This Cornell bioengineered ear is the best to date in appearing and acting like a natural ear, the researchers report. Also, the process of making the ears is fast -- it takes a week at most.
"This is such a win-win for both medicine and basic science, demonstrating what we can achieve when we work together," says the study's other lead author, Dr. Lawrence J. Bonassar, associate professor and associate chair of the Department of Biomedical Engineering at Cornell University.
Scanning, Printing and Molding a Human Ear in a Week
The deformity that both Dr. Spector and Dr. Bonassar seek to remedy is microtia, a congenital deformity in which the external ear is not fully developed. Although the causes for this disorder are not entirely understood, research has found that microtia can occur in children whose mothers took an acne medication during pregnancy. Typically, only a single ear is affected.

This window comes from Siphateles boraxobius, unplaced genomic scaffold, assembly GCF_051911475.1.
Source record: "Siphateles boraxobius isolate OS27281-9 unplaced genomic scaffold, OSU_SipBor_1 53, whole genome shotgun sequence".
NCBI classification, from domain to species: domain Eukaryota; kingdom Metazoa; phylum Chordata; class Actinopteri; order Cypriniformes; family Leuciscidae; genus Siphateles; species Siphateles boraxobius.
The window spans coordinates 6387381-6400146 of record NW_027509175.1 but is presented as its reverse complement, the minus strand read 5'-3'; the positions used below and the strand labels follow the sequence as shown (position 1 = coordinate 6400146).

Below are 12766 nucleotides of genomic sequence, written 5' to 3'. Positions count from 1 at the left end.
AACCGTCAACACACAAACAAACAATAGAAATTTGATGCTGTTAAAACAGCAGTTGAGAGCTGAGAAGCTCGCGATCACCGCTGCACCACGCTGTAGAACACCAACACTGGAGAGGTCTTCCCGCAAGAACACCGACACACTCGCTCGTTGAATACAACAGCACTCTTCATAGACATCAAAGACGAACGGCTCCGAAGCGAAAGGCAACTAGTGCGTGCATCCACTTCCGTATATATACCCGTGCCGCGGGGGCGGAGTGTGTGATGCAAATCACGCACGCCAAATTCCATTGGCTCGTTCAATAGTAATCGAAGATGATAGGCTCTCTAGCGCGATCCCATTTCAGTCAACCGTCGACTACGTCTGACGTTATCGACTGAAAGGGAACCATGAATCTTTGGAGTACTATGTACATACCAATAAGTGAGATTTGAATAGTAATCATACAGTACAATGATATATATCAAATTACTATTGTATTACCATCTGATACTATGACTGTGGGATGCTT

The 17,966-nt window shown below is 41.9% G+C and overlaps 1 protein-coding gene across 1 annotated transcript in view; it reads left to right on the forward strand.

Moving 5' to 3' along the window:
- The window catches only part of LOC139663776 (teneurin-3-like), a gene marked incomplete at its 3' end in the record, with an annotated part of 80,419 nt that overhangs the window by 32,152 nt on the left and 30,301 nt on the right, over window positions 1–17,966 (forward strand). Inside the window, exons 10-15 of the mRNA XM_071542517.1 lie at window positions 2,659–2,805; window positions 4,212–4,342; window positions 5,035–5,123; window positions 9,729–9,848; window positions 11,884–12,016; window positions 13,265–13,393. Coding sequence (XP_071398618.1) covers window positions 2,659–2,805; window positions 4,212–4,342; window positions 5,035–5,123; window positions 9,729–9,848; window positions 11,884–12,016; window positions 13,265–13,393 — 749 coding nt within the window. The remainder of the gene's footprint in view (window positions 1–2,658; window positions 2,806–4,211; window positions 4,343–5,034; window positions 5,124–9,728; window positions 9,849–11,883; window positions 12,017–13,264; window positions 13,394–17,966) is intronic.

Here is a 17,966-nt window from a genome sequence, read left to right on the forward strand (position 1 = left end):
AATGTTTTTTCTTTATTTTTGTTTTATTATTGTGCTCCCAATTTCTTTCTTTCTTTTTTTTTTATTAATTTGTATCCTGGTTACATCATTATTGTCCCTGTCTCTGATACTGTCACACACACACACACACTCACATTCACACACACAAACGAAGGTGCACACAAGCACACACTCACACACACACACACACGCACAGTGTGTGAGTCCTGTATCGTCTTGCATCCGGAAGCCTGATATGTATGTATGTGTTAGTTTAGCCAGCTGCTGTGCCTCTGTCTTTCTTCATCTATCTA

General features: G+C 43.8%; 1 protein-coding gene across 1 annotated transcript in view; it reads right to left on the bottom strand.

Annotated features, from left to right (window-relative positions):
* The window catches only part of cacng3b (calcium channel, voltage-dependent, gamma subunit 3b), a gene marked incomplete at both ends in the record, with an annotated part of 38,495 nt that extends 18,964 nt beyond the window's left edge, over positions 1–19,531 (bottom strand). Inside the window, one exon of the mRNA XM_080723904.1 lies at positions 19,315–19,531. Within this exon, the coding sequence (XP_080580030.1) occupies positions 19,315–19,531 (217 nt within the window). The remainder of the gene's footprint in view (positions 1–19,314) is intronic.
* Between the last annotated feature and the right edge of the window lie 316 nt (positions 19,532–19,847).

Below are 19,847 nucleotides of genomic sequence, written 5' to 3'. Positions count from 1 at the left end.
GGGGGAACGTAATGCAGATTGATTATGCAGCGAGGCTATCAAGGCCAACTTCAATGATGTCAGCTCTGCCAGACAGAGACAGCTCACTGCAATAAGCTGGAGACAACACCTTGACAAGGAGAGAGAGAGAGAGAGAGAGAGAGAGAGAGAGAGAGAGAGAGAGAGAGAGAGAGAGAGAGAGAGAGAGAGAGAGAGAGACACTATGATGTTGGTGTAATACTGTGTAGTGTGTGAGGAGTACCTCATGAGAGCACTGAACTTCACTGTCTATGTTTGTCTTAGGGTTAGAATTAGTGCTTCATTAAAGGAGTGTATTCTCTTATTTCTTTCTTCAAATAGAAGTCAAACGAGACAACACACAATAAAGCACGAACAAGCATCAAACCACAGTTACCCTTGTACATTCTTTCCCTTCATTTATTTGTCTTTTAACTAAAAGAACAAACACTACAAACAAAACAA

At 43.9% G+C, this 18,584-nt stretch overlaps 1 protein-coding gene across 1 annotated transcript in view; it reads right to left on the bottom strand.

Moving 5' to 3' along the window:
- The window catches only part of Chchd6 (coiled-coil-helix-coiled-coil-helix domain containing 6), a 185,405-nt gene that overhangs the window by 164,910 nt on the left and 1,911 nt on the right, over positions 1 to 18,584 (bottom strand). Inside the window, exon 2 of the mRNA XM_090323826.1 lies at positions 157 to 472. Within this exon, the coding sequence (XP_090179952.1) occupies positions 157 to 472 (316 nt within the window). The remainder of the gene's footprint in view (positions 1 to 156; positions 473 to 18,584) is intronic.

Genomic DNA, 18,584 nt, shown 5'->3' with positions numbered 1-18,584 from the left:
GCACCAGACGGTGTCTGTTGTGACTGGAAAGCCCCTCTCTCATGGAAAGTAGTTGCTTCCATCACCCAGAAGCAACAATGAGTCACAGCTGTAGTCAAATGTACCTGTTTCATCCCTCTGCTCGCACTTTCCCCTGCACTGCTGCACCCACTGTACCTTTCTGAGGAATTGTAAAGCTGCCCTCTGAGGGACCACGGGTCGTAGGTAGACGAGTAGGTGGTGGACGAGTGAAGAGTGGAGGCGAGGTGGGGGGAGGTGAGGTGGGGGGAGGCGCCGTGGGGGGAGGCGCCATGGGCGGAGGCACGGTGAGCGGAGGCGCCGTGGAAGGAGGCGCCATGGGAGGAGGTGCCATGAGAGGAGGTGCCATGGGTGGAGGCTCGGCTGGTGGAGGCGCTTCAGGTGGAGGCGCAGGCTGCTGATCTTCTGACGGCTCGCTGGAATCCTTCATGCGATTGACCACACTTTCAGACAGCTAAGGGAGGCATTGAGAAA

The incidence of microtia varies from almost one to more than four per 10,000 births each year. Many children born with microtia have an intact inner ear, but experience hearing loss due to the missing external ear structure, which acts to capture and conduct sound.
Dr. Spector and Dr. Bonassar have been collaborating on bioengineered human replacement parts since 2007, and Dr. Bonassar has also been working with other Weill Cornell physicians. For example, he and Weill Cornell's neurological surgeon Dr. Roger Hrtl are currently testing bioengineered disc replacements using some of the same techniques demonstrated in this current study.
The researchers specifically work to develop replacements for human structures that are primarily made of cartilage -- joints, trachea, spine, nose -- because cartilage does not need to be vascularized with a blood supply in order to survive.
To make the ears, Dr. Bonassar and
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Weill Cornell Medical College